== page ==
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Agile Methodology : Explaining Agile

Mike Cottmeyer Chief Executive Officer
Reading: Agile Methodology : Explaining Agile

Agile Methodology

Doing what I do for a living, I find myself often trying to explain agile methodology concepts to folks that are relatively new to the agile methodology. Sometimes this comes up when I am teaching a class, doing a conference talk, or breaking down some idea in a blog post. I thought I’d share my approach with you guys, and a little on how I think about this, and see if you guys have anything to add.

Agile Methodology : A Family of Methodologies

Okay… so you are going to ‘adopt the agile methodology‘. What exactly does that mean? Well… if you are going to change how you are delivering software, it helps to start with an understanding of the methodologies that are part of the agile methodology and approaches that you have at your disposal. I like to start off talking about these methodologies and how they relate to each other.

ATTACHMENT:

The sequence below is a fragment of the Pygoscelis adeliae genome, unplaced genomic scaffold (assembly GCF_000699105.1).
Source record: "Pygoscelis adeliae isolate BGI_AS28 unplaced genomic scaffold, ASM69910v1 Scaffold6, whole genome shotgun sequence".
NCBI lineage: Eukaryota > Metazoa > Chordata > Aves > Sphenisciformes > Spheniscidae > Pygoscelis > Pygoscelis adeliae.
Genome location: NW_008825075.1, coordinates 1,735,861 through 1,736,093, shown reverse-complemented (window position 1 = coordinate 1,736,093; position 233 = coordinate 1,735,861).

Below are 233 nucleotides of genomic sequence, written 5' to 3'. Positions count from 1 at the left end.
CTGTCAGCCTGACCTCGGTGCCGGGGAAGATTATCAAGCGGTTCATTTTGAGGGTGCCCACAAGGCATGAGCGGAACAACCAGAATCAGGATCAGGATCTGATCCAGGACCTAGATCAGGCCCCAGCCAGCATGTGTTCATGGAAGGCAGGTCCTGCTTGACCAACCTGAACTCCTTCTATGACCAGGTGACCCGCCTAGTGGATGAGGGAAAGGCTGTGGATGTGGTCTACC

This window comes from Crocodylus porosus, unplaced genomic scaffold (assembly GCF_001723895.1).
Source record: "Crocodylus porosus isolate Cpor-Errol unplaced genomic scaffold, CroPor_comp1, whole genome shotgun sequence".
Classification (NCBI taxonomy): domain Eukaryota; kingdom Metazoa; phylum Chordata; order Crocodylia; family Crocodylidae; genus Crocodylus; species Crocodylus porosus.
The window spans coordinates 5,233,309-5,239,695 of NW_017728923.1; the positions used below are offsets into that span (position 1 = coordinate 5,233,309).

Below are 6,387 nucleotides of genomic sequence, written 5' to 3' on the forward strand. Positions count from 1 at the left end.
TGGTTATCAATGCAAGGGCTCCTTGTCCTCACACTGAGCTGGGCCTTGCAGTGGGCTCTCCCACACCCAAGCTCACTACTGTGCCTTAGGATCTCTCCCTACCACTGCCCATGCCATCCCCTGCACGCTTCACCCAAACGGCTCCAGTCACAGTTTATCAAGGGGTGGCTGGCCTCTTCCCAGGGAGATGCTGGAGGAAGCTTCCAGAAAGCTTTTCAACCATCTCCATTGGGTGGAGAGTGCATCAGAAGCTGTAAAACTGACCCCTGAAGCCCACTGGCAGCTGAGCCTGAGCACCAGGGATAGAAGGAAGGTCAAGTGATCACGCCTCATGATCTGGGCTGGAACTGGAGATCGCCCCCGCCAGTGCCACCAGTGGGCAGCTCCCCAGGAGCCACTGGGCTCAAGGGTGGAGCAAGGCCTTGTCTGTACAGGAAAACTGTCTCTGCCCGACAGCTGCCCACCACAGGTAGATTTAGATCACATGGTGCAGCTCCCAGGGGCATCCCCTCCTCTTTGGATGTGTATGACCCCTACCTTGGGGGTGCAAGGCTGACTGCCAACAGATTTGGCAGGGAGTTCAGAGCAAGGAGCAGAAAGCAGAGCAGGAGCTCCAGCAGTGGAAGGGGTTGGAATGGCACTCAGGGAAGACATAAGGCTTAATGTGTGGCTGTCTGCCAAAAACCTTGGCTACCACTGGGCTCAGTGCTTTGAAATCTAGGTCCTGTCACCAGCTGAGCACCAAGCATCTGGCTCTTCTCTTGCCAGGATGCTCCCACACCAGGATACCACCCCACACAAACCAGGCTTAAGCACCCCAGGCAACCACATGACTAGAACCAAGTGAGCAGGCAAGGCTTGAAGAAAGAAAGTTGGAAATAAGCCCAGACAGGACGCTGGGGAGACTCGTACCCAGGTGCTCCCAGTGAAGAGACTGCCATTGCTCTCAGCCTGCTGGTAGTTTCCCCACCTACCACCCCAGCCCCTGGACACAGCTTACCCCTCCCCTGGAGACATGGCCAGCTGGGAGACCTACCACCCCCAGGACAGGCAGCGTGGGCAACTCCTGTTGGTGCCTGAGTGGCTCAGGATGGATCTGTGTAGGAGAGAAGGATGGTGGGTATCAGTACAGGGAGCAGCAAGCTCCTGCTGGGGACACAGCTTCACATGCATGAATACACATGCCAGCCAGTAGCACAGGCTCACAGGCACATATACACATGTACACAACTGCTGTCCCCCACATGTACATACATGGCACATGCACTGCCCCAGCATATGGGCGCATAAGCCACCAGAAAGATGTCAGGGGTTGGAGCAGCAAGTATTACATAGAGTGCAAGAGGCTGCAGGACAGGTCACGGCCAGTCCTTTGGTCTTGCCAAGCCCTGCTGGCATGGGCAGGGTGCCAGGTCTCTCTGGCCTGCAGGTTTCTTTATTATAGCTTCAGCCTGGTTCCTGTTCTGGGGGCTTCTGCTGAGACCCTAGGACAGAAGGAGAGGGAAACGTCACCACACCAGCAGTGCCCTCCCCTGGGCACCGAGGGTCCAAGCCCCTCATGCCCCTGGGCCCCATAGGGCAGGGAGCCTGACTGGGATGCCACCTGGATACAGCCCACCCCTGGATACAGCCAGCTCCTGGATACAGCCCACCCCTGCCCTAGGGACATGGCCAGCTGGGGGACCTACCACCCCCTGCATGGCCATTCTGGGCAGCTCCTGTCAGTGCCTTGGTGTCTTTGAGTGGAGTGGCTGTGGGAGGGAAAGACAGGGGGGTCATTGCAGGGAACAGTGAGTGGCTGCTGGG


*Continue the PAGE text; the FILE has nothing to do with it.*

• Extreme Programming
  • Scrum
  • Agile Unified Process
  • Adaptive Project Management
  • Feature Driven Development
  • Dynamic Systems Development Method
  • Crystal Clear
  • Lean
  • Kanban

Agile Methodology : Share a Common Value System

What came first, the chicken or the egg? If you look at the history of the Agile Methodology, the manifesto didn’t come first. We had some folks in the community, folks that were already using lightweight methodologies, that came together to explore what these approaches had in common. After we have an anchor point with the various approaches, I like to talk about the principles and values that unite them. Seems consistent with how we actually evolved as a community.
  • Agile Manifesto
  • Declaration of Interdependence
  • Lean Values

Agile Methodology : Supporting the Modern Development Organization

Next I like to explore what these methodologies have in common from the standpoint of how we build software in today’s modern product development organizations. Each of the methodologies express different aspects of the product development lifecycle. XP is heavier on engineering, Scrum heavier on project management and team dynamics. I like to explain the methodologies in terms of how they address stuff we are already familiar with.